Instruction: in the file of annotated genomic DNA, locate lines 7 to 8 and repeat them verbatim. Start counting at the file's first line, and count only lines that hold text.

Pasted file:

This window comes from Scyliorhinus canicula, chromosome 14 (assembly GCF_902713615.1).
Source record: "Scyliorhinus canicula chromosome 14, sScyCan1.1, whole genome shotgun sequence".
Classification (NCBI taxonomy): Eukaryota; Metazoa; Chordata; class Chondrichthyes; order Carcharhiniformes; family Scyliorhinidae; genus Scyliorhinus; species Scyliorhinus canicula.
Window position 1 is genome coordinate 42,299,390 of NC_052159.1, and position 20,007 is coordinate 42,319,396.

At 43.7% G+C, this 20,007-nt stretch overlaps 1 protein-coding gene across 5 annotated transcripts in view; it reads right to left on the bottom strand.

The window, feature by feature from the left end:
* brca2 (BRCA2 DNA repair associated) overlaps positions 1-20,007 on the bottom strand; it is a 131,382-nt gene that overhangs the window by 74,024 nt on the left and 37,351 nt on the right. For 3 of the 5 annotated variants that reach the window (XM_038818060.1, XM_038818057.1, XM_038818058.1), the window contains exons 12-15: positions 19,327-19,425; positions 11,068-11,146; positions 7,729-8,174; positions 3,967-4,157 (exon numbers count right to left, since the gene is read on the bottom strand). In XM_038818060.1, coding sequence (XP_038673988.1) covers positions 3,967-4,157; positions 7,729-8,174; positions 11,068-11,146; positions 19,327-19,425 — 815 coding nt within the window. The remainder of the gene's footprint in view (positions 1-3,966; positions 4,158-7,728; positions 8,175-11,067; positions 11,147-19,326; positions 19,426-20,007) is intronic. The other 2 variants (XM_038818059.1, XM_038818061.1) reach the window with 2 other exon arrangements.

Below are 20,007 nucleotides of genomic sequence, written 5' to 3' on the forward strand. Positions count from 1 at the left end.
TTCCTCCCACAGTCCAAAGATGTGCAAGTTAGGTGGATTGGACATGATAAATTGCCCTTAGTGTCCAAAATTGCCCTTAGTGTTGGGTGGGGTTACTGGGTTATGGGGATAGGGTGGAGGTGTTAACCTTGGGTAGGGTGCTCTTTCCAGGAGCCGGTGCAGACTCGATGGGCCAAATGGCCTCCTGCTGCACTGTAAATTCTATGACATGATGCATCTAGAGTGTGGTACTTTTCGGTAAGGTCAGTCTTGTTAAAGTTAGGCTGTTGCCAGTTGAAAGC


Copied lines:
* brca2 (BRCA2 DNA repair associated) overlaps positions 1-20,007 on the bottom strand; it is a 131,382-nt gene that overhangs the window by 74,024 nt on the left and 37,351 nt on the right. For 3 of the 5 annotated variants that reach the window (XM_038818060.1, XM_038818057.1, XM_038818058.1), the window contains exons 12-15: positions 19,327-19,425; positions 11,068-11,146; positions 7,729-8,174; positions 3,967-4,157 (exon numbers count right to left, since the gene is read on the bottom strand). In XM_038818060.1, coding sequence (XP_038673988.1) covers positions 3,967-4,157; positions 7,729-8,174; positions 11,068-11,146; positions 19,327-19,425 — 815 coding nt within the window. The remainder of the gene's footprint in view (positions 1-3,966; positions 4,158-7,728; positions 8,175-11,067; positions 11,147-19,326; positions 19,426-20,007) is intronic. The other 2 variants (XM_038818059.1, XM_038818061.1) reach the window with 2 other exon arrangements.

Below are 20,007 nucleotides of genomic sequence, written 5' to 3' on the forward strand. Positions count from 1 at the left end.